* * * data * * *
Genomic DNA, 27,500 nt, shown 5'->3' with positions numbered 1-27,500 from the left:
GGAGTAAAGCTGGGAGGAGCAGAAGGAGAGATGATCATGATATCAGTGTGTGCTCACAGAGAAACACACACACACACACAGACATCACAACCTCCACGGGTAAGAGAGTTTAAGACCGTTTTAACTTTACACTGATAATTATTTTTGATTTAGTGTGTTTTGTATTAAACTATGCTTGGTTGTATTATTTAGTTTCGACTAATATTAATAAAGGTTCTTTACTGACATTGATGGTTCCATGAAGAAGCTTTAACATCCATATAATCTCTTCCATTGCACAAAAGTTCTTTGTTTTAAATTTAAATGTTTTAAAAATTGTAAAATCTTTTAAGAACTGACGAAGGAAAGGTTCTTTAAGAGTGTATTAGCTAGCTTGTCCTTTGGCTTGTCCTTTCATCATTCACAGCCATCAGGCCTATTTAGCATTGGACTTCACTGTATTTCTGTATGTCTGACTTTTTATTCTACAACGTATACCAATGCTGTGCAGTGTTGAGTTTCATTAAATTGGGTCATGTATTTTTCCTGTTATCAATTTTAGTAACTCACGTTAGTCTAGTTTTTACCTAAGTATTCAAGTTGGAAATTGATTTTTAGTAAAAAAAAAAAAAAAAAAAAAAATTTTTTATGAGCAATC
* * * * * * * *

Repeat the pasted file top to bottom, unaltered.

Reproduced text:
Genomic DNA, 27,500 nt, shown 5'->3' with positions numbered 1-27,500 from the left:
GGAGTAAAGCTGGGAGGAGCAGAAGGAGAGATGATCATGATATCAGTGTGTGCTCACAGAGAAACACACACACACACACAGACATCACAACCTCCACGGGTAAGAGAGTTTAAGACCGTTTTAACTTTACACTGATAATTATTTTTGATTTAGTGTGTTTTGTATTAAACTATGCTTGGTTGTATTATTTAGTTTCGACTAATATTAATAAAGGTTCTTTACTGACATTGATGGTTCCATGAAGAAGCTTTAACATCCATATAATCTCTTCCATTGCACAAAAGTTCTTTGTTTTAAATTTAAATGTTTTAAAAATTGTAAAATCTTTTAAGAACTGACGAAGGAAAGGTTCTTTAAGAGTGTATTAGCTAGCTTGTCCTTTGGCTTGTCCTTTCATCATTCACAGCCATCAGGCCTATTTAGCATTGGACTTCACTGTATTTCTGTATGTCTGACTTTTTATTCTACAACGTATACCAATGCTGTGCAGTGTTGAGTTTCATTAAATTGGGTCATGTATTTTTCCTGTTATCAATTTTAGTAACTCACGTTAGTCTAGTTTTTACCTAAGTATTCAAGTTGGAAATTGATTTTTAGTAAAAAAAAAAAAAAAAAAAAAAATTTTTTATGAGCAATC